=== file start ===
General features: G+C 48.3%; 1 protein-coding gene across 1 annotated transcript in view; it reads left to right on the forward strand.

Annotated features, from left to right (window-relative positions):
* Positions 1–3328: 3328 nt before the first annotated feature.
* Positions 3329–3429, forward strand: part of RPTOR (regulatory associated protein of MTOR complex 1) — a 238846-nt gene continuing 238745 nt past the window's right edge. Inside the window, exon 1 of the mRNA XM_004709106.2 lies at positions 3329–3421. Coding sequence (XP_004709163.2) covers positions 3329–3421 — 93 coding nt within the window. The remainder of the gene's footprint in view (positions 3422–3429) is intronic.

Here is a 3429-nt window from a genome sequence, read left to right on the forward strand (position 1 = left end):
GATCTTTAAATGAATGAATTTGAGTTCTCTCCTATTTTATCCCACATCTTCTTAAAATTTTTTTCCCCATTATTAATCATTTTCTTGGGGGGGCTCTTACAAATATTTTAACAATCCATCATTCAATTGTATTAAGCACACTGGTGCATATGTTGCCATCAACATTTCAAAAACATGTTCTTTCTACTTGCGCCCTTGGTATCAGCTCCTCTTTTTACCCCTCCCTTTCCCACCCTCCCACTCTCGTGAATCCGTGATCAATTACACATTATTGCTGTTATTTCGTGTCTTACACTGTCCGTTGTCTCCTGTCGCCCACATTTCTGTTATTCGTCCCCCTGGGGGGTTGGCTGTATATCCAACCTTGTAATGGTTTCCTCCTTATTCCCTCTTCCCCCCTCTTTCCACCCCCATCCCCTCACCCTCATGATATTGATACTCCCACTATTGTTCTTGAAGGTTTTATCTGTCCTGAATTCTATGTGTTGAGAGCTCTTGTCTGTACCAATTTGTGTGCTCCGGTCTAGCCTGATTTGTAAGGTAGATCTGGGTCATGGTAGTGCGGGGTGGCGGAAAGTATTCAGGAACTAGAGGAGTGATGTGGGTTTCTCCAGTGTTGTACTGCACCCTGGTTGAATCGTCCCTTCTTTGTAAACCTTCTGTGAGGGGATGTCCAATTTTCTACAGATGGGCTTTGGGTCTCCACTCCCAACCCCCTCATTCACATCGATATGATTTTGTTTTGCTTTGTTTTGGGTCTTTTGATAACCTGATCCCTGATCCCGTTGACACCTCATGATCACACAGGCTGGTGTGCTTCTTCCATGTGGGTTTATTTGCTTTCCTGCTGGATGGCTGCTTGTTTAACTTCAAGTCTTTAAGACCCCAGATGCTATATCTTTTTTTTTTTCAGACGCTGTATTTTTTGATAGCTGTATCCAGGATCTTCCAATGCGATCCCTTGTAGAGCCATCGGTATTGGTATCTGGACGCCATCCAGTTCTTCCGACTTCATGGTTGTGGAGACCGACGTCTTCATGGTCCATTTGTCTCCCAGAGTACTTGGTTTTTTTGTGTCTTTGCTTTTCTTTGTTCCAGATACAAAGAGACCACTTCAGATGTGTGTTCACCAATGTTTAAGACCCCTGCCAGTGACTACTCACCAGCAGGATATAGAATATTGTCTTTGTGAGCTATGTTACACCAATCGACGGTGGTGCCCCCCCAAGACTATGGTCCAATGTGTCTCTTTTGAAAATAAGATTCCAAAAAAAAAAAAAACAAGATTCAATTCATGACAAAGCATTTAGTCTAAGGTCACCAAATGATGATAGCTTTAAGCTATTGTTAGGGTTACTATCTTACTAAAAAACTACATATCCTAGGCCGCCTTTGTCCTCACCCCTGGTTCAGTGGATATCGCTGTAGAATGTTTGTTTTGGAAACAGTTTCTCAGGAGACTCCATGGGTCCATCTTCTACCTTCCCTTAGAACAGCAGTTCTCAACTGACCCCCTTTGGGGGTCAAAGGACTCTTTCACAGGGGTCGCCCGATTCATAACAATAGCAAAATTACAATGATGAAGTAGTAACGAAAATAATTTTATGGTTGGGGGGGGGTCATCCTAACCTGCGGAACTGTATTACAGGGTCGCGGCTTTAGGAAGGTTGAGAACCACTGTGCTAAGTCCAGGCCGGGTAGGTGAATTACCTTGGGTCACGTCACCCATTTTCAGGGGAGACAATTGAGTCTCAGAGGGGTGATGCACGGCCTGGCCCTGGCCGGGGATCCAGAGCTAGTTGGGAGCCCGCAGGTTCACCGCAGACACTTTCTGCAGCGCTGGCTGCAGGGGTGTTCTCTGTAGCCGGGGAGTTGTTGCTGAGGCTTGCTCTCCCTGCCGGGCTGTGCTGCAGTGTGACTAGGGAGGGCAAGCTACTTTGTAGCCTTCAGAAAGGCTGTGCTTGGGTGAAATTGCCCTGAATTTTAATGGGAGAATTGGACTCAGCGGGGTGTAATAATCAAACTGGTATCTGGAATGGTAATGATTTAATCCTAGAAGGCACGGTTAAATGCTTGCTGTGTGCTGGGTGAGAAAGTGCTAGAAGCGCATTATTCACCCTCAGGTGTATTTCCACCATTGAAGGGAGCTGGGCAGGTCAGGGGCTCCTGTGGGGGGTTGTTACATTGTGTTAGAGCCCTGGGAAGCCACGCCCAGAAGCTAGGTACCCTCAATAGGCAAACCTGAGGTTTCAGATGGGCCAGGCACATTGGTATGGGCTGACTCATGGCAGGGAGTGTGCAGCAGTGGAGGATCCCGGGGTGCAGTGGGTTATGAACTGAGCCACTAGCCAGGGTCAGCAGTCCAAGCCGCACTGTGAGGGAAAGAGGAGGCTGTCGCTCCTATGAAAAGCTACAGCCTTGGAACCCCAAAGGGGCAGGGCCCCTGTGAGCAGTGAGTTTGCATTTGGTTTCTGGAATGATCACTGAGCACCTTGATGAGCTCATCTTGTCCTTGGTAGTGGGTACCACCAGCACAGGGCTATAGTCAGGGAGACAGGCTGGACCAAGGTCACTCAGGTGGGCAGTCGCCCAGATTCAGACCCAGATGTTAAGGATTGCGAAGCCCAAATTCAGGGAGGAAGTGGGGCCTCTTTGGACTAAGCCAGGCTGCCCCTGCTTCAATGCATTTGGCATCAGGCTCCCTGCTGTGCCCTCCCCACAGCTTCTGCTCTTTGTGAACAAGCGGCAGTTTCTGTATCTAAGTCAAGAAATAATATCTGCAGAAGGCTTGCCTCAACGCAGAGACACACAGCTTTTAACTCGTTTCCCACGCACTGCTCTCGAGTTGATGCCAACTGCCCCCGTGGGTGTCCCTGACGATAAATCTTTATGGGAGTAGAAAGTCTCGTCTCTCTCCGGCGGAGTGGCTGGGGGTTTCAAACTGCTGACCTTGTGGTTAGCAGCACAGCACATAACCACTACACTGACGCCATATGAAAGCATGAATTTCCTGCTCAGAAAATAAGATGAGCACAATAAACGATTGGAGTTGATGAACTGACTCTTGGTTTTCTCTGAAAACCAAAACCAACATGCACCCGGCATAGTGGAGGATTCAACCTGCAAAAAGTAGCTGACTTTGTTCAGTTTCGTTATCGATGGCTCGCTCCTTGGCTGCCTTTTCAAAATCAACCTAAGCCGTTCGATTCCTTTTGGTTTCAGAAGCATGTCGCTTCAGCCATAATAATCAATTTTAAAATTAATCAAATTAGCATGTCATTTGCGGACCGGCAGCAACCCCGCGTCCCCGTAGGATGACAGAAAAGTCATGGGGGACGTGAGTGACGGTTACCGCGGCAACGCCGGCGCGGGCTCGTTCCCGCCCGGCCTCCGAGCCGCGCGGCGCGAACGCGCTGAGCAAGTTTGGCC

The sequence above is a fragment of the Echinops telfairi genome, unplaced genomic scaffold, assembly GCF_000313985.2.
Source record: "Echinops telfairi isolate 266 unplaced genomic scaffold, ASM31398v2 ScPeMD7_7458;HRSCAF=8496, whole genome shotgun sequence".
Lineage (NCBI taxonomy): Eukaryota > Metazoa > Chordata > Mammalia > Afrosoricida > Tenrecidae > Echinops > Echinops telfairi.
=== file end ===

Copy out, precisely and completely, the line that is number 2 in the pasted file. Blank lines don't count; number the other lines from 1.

Annotated features, from left to right (window-relative positions):